Alaska suffers from the effects of substance abuse. It remains one of our most serious health and social problems. We need public-private partnerships and long term strategies to prevent, intervene early, treat and help people recover. Read more in today's post.
Alaska suffers from the effects of substance abuse. It remains one of our most serious health and social problems, and is a contributing factor in suicides, crime, domestic violence, child abuse, unemployment, school dropout rates, juvenile delinquency, and other issues.
Substance abuse and dependence are associated with substantial health and social costs, and we need public-private partnerships and long term strategies to prevent, intervene early, treat and help people recover.
In July 2008 at the invitation of Rasmuson Foundation, a group of 20 Alaska leaders, guided by a facilitator with expertise in the subject, gathered for a two-day think tank retreat to formulate new ideas about how to address substance abuse in Alaska. The challenge at this and subsequent meetings was to identify immediate changes that could be made in existing systems and to brainstorm long term strategies for moving the needle on this issue.
Rasmuson Foundation, the Alaska Mental Health Trust, and Mat-Su Health Foundation signed a Memorandum of Agreement to dedicate financial and human resources to exploring the best way for organized philanthropy to have an impact.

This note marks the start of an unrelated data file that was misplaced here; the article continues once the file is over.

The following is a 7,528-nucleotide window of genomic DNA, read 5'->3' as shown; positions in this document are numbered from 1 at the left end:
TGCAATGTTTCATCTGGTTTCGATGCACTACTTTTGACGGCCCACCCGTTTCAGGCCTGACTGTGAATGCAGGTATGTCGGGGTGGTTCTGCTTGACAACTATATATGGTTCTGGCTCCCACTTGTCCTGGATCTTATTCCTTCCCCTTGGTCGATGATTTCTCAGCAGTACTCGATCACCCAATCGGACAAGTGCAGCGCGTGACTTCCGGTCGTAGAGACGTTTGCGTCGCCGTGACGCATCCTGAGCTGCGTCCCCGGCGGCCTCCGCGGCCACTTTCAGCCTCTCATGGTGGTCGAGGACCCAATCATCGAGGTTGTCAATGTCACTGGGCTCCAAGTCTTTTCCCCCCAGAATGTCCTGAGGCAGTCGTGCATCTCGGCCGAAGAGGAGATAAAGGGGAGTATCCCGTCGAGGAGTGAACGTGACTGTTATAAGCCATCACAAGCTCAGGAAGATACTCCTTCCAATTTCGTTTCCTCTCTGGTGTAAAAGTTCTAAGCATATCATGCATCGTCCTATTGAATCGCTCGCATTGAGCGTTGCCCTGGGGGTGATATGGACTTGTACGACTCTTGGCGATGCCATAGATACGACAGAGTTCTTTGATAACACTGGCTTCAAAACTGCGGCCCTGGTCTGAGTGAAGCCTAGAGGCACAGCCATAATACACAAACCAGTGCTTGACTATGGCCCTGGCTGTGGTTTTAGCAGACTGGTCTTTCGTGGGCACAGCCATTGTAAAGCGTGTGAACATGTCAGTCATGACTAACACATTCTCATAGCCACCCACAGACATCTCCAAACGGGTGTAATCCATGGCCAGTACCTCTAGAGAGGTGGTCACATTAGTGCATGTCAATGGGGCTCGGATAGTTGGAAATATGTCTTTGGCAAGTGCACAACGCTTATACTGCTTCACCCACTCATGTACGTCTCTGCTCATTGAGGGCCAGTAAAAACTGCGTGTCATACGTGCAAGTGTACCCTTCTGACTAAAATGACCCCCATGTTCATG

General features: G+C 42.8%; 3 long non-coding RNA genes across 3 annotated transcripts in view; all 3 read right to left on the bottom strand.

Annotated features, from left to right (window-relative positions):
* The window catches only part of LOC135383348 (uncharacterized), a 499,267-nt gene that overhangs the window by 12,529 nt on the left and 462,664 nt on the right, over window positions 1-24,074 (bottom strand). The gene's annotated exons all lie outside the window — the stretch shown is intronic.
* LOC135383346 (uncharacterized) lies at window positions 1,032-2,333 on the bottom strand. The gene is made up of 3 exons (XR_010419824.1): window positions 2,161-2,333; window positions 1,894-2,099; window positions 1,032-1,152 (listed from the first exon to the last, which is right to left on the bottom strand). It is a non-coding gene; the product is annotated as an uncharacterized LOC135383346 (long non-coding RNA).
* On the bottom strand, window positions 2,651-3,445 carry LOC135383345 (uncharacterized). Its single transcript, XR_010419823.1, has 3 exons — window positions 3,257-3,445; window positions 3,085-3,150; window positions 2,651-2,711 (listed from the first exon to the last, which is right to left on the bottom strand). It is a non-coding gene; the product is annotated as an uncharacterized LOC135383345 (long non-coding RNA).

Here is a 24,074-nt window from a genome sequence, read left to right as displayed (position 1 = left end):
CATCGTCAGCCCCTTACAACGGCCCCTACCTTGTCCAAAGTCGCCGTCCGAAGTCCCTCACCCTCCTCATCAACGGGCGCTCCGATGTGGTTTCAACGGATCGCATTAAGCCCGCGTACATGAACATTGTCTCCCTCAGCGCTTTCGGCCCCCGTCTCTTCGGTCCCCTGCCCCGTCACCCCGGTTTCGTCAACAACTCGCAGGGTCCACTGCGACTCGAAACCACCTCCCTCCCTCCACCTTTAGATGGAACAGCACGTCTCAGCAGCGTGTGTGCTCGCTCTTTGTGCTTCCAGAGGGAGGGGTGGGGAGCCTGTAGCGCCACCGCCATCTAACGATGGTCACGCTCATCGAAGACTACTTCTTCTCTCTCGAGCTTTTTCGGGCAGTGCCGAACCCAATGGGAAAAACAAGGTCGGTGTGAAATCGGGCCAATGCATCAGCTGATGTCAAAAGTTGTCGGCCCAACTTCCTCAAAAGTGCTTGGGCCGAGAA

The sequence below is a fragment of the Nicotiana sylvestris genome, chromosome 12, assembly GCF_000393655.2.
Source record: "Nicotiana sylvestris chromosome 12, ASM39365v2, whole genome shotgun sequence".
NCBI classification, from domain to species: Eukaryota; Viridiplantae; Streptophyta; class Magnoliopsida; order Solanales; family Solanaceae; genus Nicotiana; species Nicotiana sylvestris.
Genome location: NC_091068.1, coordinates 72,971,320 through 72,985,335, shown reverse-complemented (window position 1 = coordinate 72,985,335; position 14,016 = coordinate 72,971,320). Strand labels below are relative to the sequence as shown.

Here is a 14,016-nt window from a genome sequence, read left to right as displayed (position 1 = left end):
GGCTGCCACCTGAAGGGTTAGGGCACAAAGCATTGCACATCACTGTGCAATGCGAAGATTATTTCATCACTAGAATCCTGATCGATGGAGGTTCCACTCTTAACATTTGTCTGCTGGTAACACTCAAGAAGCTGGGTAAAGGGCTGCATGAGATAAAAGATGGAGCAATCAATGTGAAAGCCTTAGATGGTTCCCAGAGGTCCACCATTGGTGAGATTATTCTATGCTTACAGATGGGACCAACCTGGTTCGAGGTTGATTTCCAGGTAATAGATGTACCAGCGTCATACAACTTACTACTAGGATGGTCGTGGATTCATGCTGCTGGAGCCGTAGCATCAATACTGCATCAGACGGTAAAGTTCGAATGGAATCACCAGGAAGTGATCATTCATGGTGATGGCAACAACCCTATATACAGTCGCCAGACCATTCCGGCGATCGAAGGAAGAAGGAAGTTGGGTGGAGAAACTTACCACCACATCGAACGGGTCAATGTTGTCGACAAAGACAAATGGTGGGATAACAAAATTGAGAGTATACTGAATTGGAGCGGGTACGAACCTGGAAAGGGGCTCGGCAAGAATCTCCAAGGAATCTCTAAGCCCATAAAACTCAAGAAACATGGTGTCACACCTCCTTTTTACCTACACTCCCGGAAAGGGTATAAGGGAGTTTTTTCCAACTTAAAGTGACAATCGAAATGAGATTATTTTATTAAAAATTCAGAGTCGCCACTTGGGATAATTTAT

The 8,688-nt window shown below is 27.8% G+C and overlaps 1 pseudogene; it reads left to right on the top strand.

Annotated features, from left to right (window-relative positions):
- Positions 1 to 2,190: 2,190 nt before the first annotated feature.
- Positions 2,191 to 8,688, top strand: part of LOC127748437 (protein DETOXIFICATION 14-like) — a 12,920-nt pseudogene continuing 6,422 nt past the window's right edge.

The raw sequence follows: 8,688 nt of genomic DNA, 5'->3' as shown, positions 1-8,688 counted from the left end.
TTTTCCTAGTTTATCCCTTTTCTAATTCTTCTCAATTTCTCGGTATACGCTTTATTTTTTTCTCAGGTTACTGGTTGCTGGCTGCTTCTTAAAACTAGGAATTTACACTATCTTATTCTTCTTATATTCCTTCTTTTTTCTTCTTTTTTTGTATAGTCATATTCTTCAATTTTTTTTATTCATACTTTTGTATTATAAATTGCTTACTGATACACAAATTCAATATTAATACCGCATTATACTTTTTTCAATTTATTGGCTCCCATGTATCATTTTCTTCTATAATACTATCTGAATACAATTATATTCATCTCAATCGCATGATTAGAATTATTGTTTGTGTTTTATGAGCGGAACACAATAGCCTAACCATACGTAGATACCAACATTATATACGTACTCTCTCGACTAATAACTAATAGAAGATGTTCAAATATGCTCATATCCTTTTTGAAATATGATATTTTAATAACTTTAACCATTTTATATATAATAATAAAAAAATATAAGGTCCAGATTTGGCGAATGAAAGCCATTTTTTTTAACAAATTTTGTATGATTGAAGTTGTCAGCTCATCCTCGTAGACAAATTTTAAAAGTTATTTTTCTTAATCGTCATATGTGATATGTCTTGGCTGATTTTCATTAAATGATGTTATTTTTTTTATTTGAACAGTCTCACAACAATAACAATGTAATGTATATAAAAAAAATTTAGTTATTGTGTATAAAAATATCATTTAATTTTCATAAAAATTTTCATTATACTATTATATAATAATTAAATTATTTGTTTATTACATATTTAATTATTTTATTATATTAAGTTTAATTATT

This partnership initiative was given the name “Recover Alaska.” It suggests not only the process of individuals recovering from substance abuse, but also recovering, reclaiming and restoring what’s best about Alaska’s families and communities.
Through Recover Alaska, we have educated ourselves more fully about the problem and potential solutions, consulted with local and national leaders, and looked at other broad-based public health initiatives, such as the tobacco cessation movement, for lessons learned.
Utilizing the services of a consultant and the expertise of the think tank group, a plan was formulated that includes strategies at multiple levels including policy change, marketing to affect social norms, and centralized resource and referral mechanisms.
We are under no illusion that this work will be easy. Or that change will be rapid. Substance abuse is a complex and multifaceted issue that affects every part of our community. However, it is imperative for Alaska that we begin our recovery.
Do you have suggestions for how we might better face the challenges of recovery?